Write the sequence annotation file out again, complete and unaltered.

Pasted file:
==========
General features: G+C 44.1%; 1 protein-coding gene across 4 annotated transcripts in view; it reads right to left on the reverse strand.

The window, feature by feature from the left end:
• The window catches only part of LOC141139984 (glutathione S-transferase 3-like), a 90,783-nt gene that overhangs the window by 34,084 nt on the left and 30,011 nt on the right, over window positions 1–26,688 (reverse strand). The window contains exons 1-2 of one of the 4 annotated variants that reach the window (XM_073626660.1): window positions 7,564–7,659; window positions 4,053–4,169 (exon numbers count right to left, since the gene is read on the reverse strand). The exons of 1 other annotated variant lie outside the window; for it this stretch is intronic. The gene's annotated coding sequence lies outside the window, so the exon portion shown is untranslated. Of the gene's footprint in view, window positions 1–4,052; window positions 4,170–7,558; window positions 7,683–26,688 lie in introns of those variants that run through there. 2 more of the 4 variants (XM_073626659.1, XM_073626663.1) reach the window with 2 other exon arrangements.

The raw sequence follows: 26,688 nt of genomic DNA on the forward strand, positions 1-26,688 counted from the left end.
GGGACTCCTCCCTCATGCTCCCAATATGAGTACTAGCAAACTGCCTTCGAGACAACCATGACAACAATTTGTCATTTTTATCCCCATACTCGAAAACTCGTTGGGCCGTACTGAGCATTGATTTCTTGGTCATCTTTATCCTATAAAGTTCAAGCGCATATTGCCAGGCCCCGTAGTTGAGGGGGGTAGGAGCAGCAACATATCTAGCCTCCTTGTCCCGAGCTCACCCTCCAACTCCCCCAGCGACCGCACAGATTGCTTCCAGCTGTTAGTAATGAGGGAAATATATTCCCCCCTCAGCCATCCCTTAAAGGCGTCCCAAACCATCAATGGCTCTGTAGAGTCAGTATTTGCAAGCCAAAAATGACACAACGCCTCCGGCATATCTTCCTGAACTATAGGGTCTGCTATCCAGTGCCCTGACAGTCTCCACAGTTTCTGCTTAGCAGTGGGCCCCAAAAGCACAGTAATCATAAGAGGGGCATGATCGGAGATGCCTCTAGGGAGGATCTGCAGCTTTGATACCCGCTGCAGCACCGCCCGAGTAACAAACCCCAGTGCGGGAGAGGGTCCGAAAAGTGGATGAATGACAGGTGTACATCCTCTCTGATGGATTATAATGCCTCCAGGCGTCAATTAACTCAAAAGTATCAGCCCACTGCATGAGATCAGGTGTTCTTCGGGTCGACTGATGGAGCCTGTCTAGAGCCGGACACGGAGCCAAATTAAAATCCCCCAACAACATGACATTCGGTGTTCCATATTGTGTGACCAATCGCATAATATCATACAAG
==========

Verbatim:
General features: G+C 44.1%; 1 protein-coding gene across 4 annotated transcripts in view; it reads right to left on the reverse strand.

The window, feature by feature from the left end:
• The window catches only part of LOC141139984 (glutathione S-transferase 3-like), a 90,783-nt gene that overhangs the window by 34,084 nt on the left and 30,011 nt on the right, over window positions 1–26,688 (reverse strand). The window contains exons 1-2 of one of the 4 annotated variants that reach the window (XM_073626660.1): window positions 7,564–7,659; window positions 4,053–4,169 (exon numbers count right to left, since the gene is read on the reverse strand). The exons of 1 other annotated variant lie outside the window; for it this stretch is intronic. The gene's annotated coding sequence lies outside the window, so the exon portion shown is untranslated. Of the gene's footprint in view, window positions 1–4,052; window positions 4,170–7,558; window positions 7,683–26,688 lie in introns of those variants that run through there. 2 more of the 4 variants (XM_073626659.1, XM_073626663.1) reach the window with 2 other exon arrangements.

The raw sequence follows: 26,688 nt of genomic DNA on the forward strand, positions 1-26,688 counted from the left end.
GGGACTCCTCCCTCATGCTCCCAATATGAGTACTAGCAAACTGCCTTCGAGACAACCATGACAACAATTTGTCATTTTTATCCCCATACTCGAAAACTCGTTGGGCCGTACTGAGCATTGATTTCTTGGTCATCTTTATCCTATAAAGTTCAAGCGCATATTGCCAGGCCCCGTAGTTGAGGGGGGTAGGAGCAGCAACATATCTAGCCTCCTTGTCCCGAGCTCACCCTCCAACTCCCCCAGCGACCGCACAGATTGCTTCCAGCTGTTAGTAATGAGGGAAATATATTCCCCCCTCAGCCATCCCTTAAAGGCGTCCCAAACCATCAATGGCTCTGTAGAGTCAGTATTTGCAAGCCAAAAATGACACAACGCCTCCGGCATATCTTCCTGAACTATAGGGTCTGCTATCCAGTGCCCTGACAGTCTCCACAGTTTCTGCTTAGCAGTGGGCCCCAAAAGCACAGTAATCATAAGAGGGGCATGATCGGAGATGCCTCTAGGGAGGATCTGCAGCTTTGATACCCGCTGCAGCACCGCCCGAGTAACAAACCCCAGTGCGGGAGAGGGTCCGAAAAGTGGATGAATGACAGGTGTACATCCTCTCTGATGGATTATAATGCCTCCAGGCGTCAATTAACTCAAAAGTATCAGCCCACTGCATGAGATCAGGTGTTCTTCGGGTCGACTGATGGAGCCTGTCTAGAGCCGGACACGGAGCCAAATTAAAATCCCCCAACAACATGACATTCGGTGTTCCATATTGTGTGACCAATCGCATAATATCATACAAG